I found a bit more in my collection of photos.  A set of photos of the NMNH’s Brontotherium hatcheri (taken for a blog posting about this rhinoceros-like herbivore related to horses that lived some 40 million years ago) may also be revealing.  Unfortunately, I cannot be certain when this mount was created (the fossil bones were discovered by John Bell Hatcher in 1887) nor exactly which of the bones in this skeleton are real.  But, the Smithsonian’s Collections Search Center describes this specimen as including the following fossil bones:  “skull elements, lower jaw, Axial element, thoracic vertebra, Appendicular elements, pelvic girdle, phalange.”  Here’s a picture of the rump of the specimen.  I’ve marked two places that particularly drew my attention.

The lower arrow points to part of the external armature, where it is bolted onto the skeleton.

Do these go into fossil bone?  I don’t know.  I’d love to be able to see this skeleton again.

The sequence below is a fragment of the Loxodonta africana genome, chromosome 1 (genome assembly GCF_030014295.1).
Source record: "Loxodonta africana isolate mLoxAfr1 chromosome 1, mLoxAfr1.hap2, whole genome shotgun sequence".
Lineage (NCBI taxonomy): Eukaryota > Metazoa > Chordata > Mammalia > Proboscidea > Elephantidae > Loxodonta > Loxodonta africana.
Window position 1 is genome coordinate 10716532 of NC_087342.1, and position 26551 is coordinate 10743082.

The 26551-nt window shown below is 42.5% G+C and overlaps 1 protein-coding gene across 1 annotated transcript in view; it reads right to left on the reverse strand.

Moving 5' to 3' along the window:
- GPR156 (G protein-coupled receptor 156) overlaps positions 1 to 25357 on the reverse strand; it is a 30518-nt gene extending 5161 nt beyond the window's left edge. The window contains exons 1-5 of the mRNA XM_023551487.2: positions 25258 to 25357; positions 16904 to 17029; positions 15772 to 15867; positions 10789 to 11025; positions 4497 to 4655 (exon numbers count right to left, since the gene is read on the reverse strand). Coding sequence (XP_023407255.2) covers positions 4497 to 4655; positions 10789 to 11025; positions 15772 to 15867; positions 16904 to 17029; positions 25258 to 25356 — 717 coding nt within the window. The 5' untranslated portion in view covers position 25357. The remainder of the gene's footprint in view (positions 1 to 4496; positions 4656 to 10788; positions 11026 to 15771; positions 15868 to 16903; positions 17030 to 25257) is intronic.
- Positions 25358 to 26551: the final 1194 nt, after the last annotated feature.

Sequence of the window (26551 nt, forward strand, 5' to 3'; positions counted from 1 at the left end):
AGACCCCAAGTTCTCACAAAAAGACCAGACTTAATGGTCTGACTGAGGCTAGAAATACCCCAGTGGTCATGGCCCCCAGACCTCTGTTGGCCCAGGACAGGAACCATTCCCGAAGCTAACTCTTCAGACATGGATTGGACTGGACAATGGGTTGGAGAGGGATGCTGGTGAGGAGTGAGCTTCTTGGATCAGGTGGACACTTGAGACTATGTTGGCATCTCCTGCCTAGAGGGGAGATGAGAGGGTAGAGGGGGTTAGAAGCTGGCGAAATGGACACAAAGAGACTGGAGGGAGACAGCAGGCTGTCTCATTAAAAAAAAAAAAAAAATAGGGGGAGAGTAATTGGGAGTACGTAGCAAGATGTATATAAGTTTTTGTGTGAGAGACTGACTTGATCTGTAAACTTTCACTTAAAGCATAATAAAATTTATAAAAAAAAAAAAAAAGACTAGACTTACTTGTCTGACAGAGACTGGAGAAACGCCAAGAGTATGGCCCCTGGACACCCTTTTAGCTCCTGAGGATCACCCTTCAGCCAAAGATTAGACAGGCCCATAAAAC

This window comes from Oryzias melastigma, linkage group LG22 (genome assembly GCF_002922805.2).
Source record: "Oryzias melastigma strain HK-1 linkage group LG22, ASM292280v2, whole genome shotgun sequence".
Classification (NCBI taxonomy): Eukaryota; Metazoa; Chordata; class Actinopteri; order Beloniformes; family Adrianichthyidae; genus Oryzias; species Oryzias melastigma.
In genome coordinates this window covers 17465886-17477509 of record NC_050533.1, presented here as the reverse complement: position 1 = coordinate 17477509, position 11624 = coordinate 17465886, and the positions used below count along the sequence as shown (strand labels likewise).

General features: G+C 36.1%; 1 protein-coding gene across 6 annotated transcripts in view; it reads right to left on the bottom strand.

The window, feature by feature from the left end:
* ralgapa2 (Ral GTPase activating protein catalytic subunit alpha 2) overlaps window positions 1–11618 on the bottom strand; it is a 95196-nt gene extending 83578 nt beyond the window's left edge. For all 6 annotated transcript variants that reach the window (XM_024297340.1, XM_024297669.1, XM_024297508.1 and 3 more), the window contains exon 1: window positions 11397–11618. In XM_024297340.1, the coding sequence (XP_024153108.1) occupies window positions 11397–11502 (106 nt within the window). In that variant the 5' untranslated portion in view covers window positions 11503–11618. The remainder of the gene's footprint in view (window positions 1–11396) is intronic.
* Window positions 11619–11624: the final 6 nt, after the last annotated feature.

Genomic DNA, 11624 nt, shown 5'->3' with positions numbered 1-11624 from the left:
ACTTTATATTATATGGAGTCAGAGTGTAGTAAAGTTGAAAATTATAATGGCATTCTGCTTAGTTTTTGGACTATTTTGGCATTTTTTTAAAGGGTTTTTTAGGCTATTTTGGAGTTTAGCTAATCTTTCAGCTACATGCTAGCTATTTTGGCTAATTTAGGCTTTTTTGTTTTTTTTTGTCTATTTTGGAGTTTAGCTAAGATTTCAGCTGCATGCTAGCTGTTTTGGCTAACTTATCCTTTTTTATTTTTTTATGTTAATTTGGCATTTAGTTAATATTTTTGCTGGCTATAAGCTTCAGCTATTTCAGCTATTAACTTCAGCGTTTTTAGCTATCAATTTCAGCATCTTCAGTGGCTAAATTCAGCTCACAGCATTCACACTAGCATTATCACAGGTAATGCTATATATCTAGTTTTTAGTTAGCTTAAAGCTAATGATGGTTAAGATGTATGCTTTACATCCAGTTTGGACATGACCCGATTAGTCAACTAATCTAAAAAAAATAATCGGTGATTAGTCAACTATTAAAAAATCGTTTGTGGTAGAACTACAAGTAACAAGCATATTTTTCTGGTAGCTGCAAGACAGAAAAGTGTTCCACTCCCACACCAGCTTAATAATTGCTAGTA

The upper arrow points to part of the pelvic girdle (which is listed as fossilized bone but perhaps not all of it is) where a bolt head is obvious.

I assume this bolt attaches to the external armature which runs behind the bone, and I believe that this bolt runs through fossil bone, not plaster.  Of interest is the crack that radiates from the bolt head.  Evander would probably not be surprised.

Despite all of this, I’m not prepared to let the other shoe drop, the one that signals opposition to inclusion of any actual fossils in free standing skeleton mounts.  That’s a major bone (pun intended) of contention in paleontological circles where there is concern, not just for the damage done in the mounting process, but the potential damage incurred by being in such a mount for the long term, subject to changes in temperature and humidity, vibrations, and other harmful stresses.  Though mounting techniques have changed for the better, I may still be heading in the direction of advocating for nothing real in free-standing mounts (I would not be alone in holding that position).

For the time being, memo writer, I will consider such mounts from that different perspective and with a great deal of concern.